The fishbone diagram

 The fishbone diagram

On this Quality Month, we will present tell you about a practical tool for brainstorming sessions and for categorisation: The fishbone diagram (Also called: cause-and-effect diagram and the Ishikawa diagram). 

Are you trying to find a solution to a problem experienced by your team? Have you found the causes of your problem? Well, problem-solving starts with identifying the causes and this is the tool you need!  

The cause-and-effect diagram is considered one of the seven quality tools. It can be used to structure a brainstorming session in which we try to understand the many probable causes of a problem. It immediately sorts ideas into useful categories. The most used are the 7Ms, which are Mother Nature, Method, Material, Measurement, Manpower, Management and Machine.  

So, when your team’s thinking tends to get bogged down, or when you have difficulty identifying the probable causes of a problem, it is time to use the cause-and-effect diagram!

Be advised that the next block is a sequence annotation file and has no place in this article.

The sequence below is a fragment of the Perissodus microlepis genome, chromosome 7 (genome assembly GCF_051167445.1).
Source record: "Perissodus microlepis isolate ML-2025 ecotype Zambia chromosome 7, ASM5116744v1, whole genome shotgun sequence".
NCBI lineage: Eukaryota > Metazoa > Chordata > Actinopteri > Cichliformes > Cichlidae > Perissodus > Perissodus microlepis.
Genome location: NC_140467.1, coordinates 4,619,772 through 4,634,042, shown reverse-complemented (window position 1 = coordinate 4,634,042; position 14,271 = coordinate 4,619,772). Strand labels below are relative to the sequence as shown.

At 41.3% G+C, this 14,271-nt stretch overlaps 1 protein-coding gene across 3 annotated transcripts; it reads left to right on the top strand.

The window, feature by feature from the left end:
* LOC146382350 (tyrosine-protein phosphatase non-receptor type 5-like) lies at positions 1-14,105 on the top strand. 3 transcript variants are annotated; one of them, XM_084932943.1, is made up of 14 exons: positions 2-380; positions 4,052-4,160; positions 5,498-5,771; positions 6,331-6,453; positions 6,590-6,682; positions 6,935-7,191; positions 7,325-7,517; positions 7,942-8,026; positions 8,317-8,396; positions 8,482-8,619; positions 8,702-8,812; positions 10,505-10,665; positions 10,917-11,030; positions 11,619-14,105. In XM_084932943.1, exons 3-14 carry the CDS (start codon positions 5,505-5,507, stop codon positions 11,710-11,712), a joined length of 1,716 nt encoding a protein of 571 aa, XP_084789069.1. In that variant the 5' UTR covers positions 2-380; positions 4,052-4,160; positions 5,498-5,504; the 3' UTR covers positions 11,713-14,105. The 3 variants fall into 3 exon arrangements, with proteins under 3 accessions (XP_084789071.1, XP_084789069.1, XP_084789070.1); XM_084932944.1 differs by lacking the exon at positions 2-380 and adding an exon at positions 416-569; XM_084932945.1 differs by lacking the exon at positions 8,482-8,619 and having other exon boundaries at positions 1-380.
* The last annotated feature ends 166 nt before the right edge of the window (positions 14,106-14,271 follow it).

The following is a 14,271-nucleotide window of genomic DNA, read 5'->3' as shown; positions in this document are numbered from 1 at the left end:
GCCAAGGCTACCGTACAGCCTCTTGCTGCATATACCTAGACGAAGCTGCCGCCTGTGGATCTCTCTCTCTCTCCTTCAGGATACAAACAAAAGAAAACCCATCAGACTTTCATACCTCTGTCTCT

How do you use it?  

  1. On a whiteboard and with some markers, draw a horizontal arrow across the board. 
  2. At the end of the arrow, indicate the problem for which you are looking for causes.  
  3. Write down the categories (the 7Ms) as branches from the main arrow.  
  4. Then look at the main categories and add the reasons on each branch. There may be causes that apply to several categories. Here, we are looking for the maximum number of ideas without assessing their merit.  


For each branch, ask yourself:   

  • Why is this happening?  
  • What is causing the problem?  
  • What internal and external factors have an impact?  

Once the diagram is complete, the next question is what to work on. This part of the exercise often requires additional data, for example, reasons for defects, reasons for delays, etc. The goal is then to give weight to each cause mentioned in order to determine which are the most important ones that we can change and work on.    

The fishbone diagram is an indispensable tool for the ideation of the causes of our problems and together with data and observations, it will allow us to address the right causes to solve the issues.  


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